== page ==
It is with words as with sunbeams. The more they are condensed, the deeper they burn. ~Robert Southey
Dude has to know who he’s selling to ~David Hussman
|Doug the Delivery Dude|
|Product Owner’s Do List||Developer’s Test|
Story Card Wrap
As a User I need to __________ so that ________.
As Persona I need to Story Title so thatdo item – acceptance criterion
My tea kettle is whistling with more than lukewarm ideas on how we might use Google Wave for collaborative software projects.
To separate the steam from the high-pitched whistle of market evangelism…
Google Wave is a communication platform.
The Google Wave model promises to be a comfortable fit for seeding and feeding post-agile software projects. We might use Google Waves for
I like its threaded conversations of wavelets, blips, and drag-and-drop multimedia. Some Google Wave features that should make collaborative software projects easier are
- Bots and Gadgets Developers can embed gadgets and build robots that automate tasks within a Wave. A robot might read the content of a wave and then perform an action.
- Drag-and-Drop Sharing – Unlike clunky email attachments, you just drag-and-drop screen prints, wire-frames, buttons, stock photos, etc. on a Wave.
- Wiki-like, Hopefully Better – Anything within a Wave is editable by others. One may correct, append, or add commentary. One can only hope this is where project artifacts live rather than die (as with many project Wikis).
- Real-Time – See what your teammate is typing, character-by-character, unless it’s planning poker – in which case you’ll have to close your eyes.
- Playback – Playback any part of a Wave to see what the SME actually said about how something works.
The immediacy of instant messaging, combined with the richness of an anabolic Wiki, might prove to be a worthy collaboration tool. I like the concept of having team-member participation in threaded conversations (a traditional bulletin board), but also having features like playback and custom-robots that interrogate Wave content to perform actions.
The possibilities heat my water to boiling point. Robots are like having another person participate in a Google Wave conversation, except that they’re automated and they operate on the content of a wave. All extensible by common day-laborers like me.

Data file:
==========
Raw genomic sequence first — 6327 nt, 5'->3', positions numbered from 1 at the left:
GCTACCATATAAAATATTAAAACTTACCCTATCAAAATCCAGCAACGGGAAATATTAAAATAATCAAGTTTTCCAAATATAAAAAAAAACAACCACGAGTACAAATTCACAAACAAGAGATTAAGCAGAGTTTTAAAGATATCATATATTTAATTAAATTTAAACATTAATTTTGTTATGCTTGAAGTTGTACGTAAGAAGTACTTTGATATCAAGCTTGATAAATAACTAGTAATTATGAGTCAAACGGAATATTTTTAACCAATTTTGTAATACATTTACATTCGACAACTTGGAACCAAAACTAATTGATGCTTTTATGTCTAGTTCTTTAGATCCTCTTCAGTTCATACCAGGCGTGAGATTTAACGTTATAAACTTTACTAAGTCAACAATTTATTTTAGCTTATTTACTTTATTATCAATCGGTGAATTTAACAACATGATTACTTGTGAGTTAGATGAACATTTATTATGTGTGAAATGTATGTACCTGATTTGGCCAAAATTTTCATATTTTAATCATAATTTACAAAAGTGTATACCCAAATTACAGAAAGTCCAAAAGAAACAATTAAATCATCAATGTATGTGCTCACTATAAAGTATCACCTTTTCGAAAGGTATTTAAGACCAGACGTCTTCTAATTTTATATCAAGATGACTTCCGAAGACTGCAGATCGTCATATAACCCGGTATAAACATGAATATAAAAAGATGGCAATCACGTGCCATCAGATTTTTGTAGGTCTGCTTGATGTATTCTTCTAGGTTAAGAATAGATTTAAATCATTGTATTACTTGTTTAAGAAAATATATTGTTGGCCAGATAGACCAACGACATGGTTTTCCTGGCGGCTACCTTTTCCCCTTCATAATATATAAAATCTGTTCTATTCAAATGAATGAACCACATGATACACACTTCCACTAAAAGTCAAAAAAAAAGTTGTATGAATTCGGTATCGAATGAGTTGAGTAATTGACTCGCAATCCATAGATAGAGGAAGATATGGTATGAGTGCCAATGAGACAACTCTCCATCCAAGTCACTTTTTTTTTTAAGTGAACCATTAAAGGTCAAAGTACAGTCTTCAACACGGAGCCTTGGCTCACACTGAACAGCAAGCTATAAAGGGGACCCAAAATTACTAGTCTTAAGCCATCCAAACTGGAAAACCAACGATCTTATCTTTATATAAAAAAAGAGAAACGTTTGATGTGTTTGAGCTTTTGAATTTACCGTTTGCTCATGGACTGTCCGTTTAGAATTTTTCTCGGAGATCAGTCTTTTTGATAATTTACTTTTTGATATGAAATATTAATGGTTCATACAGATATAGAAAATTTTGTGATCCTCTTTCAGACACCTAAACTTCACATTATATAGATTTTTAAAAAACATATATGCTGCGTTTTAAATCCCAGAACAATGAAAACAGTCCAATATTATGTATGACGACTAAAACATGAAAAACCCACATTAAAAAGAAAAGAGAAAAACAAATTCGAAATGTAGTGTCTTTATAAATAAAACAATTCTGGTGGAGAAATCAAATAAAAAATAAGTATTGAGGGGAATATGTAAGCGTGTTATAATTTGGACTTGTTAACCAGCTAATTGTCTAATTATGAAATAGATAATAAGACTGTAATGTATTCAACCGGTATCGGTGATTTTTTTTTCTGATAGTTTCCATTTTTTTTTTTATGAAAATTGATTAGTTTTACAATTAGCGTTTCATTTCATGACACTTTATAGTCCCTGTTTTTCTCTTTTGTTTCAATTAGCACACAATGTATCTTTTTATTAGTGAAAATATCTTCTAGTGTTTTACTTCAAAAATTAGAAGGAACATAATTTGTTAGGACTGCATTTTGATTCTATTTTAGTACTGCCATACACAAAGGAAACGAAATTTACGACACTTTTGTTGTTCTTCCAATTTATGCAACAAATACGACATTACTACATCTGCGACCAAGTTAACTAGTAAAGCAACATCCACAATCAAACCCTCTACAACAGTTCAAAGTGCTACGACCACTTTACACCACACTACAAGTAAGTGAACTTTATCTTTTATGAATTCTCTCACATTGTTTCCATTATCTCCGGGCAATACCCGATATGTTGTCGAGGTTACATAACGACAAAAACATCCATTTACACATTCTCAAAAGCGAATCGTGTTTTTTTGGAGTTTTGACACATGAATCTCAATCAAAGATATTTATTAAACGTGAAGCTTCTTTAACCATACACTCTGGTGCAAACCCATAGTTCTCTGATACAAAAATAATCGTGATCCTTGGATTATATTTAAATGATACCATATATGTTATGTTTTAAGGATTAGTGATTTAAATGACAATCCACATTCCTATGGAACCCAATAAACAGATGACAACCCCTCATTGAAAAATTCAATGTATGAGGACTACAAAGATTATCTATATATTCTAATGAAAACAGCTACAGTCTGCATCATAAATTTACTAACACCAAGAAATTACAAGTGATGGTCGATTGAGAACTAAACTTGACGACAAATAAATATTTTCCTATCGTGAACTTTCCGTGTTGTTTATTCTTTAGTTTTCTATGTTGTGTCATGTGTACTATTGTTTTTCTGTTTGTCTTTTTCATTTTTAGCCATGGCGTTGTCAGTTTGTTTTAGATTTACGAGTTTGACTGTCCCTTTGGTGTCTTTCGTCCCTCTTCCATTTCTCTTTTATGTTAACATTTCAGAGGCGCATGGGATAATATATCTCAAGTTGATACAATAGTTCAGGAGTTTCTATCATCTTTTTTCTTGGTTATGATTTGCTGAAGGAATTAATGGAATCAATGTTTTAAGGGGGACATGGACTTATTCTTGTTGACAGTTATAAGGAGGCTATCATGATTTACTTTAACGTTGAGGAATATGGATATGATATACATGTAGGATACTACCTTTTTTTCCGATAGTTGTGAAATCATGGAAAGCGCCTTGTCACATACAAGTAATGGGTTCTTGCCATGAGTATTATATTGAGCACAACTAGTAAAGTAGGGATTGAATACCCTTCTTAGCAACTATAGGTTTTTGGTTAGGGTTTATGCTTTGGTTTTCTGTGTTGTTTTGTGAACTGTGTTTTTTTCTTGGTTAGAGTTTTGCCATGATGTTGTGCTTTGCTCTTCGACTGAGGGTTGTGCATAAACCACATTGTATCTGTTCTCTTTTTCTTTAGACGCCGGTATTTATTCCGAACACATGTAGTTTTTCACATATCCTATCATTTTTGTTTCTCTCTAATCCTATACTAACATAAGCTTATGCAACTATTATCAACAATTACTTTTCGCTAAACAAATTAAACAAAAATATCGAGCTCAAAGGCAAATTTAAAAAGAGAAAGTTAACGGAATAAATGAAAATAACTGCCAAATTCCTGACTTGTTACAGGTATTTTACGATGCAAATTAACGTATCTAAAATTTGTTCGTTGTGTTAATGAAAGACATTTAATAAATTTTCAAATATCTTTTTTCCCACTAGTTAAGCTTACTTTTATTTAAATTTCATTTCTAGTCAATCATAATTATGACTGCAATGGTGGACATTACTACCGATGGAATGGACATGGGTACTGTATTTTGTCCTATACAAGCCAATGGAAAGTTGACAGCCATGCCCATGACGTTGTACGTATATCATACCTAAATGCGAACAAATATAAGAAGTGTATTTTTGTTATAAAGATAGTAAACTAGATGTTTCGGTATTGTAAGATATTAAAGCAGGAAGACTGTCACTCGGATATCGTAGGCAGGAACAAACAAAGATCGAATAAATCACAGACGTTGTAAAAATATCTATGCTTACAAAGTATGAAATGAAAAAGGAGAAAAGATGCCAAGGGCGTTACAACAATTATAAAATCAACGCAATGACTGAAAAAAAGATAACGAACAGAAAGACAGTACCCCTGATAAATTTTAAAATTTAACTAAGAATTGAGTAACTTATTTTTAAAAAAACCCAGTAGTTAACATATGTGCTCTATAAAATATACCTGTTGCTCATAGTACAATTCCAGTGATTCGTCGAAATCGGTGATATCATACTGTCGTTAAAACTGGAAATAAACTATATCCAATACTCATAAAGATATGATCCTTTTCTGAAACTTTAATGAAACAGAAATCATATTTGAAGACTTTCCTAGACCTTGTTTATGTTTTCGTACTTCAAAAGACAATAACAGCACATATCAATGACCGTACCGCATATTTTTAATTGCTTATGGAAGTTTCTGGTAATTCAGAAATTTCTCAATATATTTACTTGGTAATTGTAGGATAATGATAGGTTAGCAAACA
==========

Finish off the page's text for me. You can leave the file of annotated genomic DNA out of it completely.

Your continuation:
The actions spawned by a bot might range from notifications like build failed or single sign-on test succeeded to spawning wavelets of unit test methods that are peppered with scenarios plucked from business-side requirements, discussions, and feature assertions.
Imagine a bot that parsed a business thread for Behavior Driven Development keywords like
As persona [X}
I want [Y]
so that [Z]
AND, parsed a business thread for scenario keywords like
Given initial context,
When an event occurs,
then ensure some outcomes.
then spit out a unit test methods?
Challenges to Adoption
Widespread adoption of a technology-driven phenomena like Google Wave will likely have to first hurdle cognitive and social models in search of digestible user metaphors (see Adina Levin’s excellent post Google Wave: still in the lab, potentially mindbending for adoption).
Many of the operational metaphors that make things easy for users to understand simply don’t exist for Wave yet. The Wave model mashes the familiar (email threads, wiki documents, and streaming communication) together. Instant messaging in your favorite messaging client is an easy model to follow. It is a simple post, response, & repeat. Will a multimedia, multi-participant Wave be so straight-forward? How will users find content efficiently? How will users invited into to a Wave conversation get up to speed with the other participants? Wave touts a replay feature, but is that the most efficient thread content primer?